**MEDIAN**

A median of a triangle is a segment from a vertex to the midpoint of the opposite side. The 3 medians of triangle ABC are shown above. The median divides the triangles into 2 equal parts since the 2 triangles share the same altitude and base.

When we construct 2 medians of a triangle together, they interesect at a point G. The third median passes through the same point G, called the centroid, and traingle ABC is now equally divided into 6 parts.

**Proof that triangle ABC is now equally divided into 6 parts:**

The following pairs of triangles share the same base and altitudes hence they have the same area:

Triangle 1 and 2

Traingle 3 & 4

Triangle 5 and 6

Triangle ABD and ACD

Triangle CED and CEA

Triangle BAF and BCF

Sum of regions (1 + 2 + 5 ) = Sum of regions (3 + 4 + 6) and area of region 5 = area of region 6,

implies

Sum of area of regions (1 + 2 ) = Sum of area of regions (3 + 4)

That is,

2 Area of region 1 = 2 Area of region 3 , hence, area of region1 = area of region 3

2 Area of region 2 = 2 Area of region 4, hence, area of region 2 = area of region 4

2 Area of region 1 = 2 Area of region 4, hence, area of region 1 = area of region 4

2 Area of region 2 = 2 Area of region 3, hence, area of region 2 = area of region 3

Sum of regions (2 + 5 + 6 ) = Sum of regions (1 + 3 + 4)

Since, area of region2 = area of region 1 and area of region3 = area of region 4,

Area of region 5 = Area of region 3

Area of region 5 = Area of region 4

Area of region 6= Area of region 3

Area of region 6= Area of region 4

Sum of regions (4 + 5 + 6 ) = Sum of regions (1 + 2 + 3)

using the same reasoning as above, we have area of region 5 = area of region 2

Hence

Area of region 1 = 3 = 4 = 6 = 5 = 2 = 1.

**ORTHOCENTER**

When we change the dimensions of the traingle, the centroid always remain in the triangle. Next, we construct the orthocenter (H) of a triangle. The orthocenter of a triangle is the common intersection of the 3 lines containing the altitudes. An altitude is a perpendicular segment from a vertex to the line of the opposite side and H lies on the lines extended along the altitudes. When we shift or change the position of A, B or C respectively, G remains in the triangle but H does not.

I investigated the movment of H. I constructed a line DE parallel to BC and trace the movement of H when A moves along DE. H seems to form a parabola with directrix DE. Next, I attempted to locate the exact position of H.

H is the intersection of line k and l. The equation for line AC is easy to find using the points A(b,c) and C(a,0).

Gradient of AC is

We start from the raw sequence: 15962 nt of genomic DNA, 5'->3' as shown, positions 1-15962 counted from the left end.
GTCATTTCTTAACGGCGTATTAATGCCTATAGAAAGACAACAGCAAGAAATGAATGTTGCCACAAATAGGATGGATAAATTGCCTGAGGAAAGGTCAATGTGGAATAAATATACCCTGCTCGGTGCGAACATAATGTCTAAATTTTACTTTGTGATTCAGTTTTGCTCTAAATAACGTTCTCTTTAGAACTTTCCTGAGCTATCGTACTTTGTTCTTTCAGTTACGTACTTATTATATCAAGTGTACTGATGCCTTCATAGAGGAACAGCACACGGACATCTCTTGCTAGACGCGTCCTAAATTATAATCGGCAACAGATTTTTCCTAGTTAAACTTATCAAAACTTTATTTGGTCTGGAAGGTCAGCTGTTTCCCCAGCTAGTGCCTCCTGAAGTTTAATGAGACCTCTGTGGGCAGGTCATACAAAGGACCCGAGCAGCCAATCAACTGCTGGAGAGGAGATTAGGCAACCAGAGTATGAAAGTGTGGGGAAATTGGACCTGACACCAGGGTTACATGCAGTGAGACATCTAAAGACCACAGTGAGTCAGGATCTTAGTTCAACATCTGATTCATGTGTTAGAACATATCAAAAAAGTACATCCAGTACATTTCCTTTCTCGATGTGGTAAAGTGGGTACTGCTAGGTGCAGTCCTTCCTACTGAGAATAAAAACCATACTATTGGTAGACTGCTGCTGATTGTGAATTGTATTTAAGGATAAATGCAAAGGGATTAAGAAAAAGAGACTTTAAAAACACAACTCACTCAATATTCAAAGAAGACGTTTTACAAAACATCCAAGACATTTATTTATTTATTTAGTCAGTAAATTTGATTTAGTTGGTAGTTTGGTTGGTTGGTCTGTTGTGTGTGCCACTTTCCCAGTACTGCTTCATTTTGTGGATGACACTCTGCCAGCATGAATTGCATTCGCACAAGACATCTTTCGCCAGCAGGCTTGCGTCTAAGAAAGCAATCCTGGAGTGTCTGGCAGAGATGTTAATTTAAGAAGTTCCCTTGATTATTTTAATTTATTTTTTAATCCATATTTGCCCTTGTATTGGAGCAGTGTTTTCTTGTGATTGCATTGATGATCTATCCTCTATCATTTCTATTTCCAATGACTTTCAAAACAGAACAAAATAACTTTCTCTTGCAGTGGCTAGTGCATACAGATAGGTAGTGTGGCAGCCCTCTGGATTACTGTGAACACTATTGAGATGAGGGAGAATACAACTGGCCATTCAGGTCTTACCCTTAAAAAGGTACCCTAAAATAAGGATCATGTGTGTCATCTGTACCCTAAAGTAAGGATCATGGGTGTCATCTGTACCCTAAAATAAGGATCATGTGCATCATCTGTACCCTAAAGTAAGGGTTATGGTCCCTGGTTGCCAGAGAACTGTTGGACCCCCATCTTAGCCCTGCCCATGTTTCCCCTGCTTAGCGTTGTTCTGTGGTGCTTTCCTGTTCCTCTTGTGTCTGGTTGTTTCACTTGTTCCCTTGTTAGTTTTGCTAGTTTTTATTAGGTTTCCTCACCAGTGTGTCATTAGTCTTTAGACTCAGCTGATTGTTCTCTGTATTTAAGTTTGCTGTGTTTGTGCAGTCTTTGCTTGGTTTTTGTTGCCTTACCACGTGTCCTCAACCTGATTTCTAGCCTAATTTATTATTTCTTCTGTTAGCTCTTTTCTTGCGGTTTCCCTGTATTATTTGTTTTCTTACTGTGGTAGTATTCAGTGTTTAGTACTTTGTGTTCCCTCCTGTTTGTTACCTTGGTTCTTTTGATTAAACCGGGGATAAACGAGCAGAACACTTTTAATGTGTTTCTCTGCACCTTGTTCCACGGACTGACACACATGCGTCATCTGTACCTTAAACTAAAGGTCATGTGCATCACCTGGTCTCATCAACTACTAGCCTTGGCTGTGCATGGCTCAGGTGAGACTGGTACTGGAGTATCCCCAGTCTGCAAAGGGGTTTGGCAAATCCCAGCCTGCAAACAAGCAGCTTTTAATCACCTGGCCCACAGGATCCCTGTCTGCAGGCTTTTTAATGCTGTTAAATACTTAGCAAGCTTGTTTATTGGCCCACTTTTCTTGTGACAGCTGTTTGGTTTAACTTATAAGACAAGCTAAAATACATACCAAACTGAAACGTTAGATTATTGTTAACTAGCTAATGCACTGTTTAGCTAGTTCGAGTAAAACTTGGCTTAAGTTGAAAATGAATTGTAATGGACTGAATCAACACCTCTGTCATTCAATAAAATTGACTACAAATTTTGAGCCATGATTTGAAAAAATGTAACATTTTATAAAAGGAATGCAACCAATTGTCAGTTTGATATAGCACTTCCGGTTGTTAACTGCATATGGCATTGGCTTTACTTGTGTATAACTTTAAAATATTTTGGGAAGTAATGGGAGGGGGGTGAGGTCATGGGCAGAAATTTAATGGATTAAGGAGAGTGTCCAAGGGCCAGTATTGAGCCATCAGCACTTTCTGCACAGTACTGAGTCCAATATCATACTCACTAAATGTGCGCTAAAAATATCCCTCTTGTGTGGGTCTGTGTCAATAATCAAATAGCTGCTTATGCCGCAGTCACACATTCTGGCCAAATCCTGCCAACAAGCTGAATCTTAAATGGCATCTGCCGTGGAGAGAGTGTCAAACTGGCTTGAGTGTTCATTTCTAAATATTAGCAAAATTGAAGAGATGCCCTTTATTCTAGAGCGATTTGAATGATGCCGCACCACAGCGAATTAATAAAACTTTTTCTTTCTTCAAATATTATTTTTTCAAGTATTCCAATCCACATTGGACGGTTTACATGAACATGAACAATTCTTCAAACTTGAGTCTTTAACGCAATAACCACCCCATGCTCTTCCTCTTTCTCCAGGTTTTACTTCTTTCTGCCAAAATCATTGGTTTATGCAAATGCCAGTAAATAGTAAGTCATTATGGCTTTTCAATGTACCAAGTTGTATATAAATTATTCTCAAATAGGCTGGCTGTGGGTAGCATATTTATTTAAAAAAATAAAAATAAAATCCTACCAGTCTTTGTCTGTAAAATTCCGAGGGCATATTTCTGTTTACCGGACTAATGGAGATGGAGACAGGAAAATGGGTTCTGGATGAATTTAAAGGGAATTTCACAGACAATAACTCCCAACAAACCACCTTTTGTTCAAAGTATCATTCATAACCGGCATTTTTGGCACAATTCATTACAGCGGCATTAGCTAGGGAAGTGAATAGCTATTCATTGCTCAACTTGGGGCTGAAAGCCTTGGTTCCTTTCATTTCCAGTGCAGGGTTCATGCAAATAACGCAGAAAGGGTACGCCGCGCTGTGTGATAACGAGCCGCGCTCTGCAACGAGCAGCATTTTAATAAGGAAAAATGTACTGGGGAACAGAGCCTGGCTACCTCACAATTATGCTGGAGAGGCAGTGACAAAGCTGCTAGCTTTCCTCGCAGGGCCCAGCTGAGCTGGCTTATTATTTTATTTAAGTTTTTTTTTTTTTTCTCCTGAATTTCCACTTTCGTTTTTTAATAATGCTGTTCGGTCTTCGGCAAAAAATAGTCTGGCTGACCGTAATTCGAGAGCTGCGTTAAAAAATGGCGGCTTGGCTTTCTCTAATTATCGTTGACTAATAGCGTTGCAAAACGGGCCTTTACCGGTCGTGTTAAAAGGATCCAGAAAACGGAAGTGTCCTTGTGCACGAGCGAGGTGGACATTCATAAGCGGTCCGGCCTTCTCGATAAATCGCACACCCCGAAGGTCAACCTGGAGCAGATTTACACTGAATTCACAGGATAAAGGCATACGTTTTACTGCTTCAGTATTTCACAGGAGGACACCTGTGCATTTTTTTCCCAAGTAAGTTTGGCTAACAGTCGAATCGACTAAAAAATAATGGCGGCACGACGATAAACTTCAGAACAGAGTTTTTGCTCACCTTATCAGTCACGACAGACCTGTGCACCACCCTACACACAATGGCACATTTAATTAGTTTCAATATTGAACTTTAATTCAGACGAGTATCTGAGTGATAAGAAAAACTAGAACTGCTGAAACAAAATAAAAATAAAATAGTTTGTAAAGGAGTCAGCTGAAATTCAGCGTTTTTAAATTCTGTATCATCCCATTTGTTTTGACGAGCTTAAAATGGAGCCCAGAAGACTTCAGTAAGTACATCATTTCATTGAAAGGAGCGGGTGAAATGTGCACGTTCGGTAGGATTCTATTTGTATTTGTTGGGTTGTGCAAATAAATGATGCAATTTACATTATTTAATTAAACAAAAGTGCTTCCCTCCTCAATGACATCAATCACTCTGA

Gradient of line l is

Equation of line l

Equation of line k is given by x =b

Hence, H takes up the following values:

It simply means, for any given triangle, the x-coordinate of H follows the x-coordinate of one of the vertex of the triangle. The general expression for the y-coordinate of H suggests that y takes any inside and outside the triangle. The equation of the parabola is

Ckeck:

When x=a,

To locate the vertex:

The vertex is at

and

**CIRCUMCENTER (C)**

The circumcenter C is a point where the perpendicular bisectors of each side of the triangle meet. from our construction, we note that C may be outside the triangle.

We want to show that the 3 bisectors of the sides are concurrent.

Equation of segment AB

Midpoint of AB is

The perpendicular bisector of AB has a gradient of and it passes through the midpoint of AB. Hence,

where d is the y-intercept. Then,

We do the same to find the equation for the perpendicular bisector of AD. We get

Similarily, the perpendicular bisector of BD is

The 3 lines intercept at

The 3 bisectors are thus concurrent.

**Incenter**

The three angle bisectors of the internal angles of a triangle are concurrent.

**Nine-Point Circle**

We want to prove that H, G and C are collinear and HG = 2GC.

Coordinates of C:

Coordinates of H:

Coordinates of G:

Consider 2 points C and H:

Gradient of segment CH is

y-intercept of segment CH is given by

Equation of CH is

It can be shown easily that Point G lies on the above line. Hence, HGC are collinear.

**Medial Traingle**

If we take any triangle, construct a triangle connecting the 3 midpoints of the sides, we obtain the medial triangle. It is similiar to the original triangle and one quarter its area.

**Proof**

Area of Triangle ABC is

Area of Triangle DEF is

This can be proved using paper folding exercise.

**Interior Triangle**

The shaded triangle is

(a) similar to triangle ABC

(b) congruent to the medial triangle